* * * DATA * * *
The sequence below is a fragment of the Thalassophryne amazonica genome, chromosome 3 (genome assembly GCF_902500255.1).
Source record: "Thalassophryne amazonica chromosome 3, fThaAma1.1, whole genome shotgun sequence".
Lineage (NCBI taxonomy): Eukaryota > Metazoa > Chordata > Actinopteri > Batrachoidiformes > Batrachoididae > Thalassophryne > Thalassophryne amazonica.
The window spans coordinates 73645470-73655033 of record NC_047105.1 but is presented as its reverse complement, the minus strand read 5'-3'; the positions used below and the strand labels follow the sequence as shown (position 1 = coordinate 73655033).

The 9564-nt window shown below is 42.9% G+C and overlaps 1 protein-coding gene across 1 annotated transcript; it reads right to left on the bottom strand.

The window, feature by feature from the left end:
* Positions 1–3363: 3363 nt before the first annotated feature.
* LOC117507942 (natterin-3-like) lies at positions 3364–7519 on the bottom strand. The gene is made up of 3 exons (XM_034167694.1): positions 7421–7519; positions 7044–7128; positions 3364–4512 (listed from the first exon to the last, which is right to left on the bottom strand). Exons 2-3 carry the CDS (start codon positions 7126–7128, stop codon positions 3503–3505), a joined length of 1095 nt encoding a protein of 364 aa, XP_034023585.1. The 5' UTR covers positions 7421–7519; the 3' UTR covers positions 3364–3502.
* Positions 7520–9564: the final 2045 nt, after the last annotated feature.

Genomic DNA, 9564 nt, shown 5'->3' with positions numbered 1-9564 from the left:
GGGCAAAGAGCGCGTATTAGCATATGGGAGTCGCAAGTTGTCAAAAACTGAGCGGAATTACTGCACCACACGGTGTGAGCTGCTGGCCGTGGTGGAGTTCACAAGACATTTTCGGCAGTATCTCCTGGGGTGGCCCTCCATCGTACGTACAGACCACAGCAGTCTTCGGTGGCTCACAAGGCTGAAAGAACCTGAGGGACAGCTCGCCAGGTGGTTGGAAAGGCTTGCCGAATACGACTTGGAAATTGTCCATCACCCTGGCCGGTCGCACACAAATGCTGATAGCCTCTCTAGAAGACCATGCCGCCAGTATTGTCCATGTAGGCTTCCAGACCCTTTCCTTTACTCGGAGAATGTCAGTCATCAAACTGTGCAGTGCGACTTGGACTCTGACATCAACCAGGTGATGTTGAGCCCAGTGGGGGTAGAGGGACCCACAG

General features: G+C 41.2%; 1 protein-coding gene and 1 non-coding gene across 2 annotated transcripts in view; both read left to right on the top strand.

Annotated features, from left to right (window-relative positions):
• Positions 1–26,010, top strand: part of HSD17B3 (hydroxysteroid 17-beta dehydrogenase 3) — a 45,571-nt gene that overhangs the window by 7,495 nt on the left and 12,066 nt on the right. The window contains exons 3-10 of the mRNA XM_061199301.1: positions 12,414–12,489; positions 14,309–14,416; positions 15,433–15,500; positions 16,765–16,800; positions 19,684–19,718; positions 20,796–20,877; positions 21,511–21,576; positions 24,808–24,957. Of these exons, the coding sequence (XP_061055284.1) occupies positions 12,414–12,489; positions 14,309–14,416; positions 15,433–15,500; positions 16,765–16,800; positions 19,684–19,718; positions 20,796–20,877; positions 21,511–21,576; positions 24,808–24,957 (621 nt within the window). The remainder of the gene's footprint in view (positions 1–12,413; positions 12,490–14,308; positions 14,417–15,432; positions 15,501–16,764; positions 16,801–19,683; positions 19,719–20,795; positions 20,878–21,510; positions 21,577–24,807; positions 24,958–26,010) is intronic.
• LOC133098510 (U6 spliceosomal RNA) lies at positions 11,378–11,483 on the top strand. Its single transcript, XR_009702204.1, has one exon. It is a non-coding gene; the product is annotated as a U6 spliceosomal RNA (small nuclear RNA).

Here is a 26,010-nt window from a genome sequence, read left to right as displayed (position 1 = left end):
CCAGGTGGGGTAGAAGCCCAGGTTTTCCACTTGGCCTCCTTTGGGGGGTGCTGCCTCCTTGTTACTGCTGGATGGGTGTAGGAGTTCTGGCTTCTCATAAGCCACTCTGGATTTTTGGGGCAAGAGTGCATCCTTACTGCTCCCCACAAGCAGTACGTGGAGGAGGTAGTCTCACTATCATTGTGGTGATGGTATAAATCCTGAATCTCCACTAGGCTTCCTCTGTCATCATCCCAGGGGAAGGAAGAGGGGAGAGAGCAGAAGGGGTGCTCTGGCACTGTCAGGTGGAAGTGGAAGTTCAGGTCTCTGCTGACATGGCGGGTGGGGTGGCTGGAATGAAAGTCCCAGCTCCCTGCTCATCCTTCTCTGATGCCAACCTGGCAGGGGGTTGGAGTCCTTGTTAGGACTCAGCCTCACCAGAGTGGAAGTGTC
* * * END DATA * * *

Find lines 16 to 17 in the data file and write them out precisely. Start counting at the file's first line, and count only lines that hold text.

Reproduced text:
Here is a 26,010-nt window from a genome sequence, read left to right as displayed (position 1 = left end):
CCAGGTGGGGTAGAAGCCCAGGTTTTCCACTTGGCCTCCTTTGGGGGGTGCTGCCTCCTTGTTACTGCTGGATGGGTGTAGGAGTTCTGGCTTCTCATAAGCCACTCTGGATTTTTGGGGCAAGAGTGCATCCTTACTGCTCCCCACAAGCAGTACGTGGAGGAGGTAGTCTCACTATCATTGTGGTGATGGTATAAATCCTGAATCTCCACTAGGCTTCCTCTGTCATCATCCCAGGGGAAGGAAGAGGGGAGAGAGCAGAAGGGGTGCTCTGGCACTGTCAGGTGGAAGTGGAAGTTCAGGTCTCTGCTGACATGGCGGGTGGGGTGGCTGGAATGAAAGTCCCAGCTCCCTGCTCATCCTTCTCTGATGCCAACCTGGCAGGGGGTTGGAGTCCTTGTTAGGACTCAGCCTCACCAGAGTGGAAGTGTC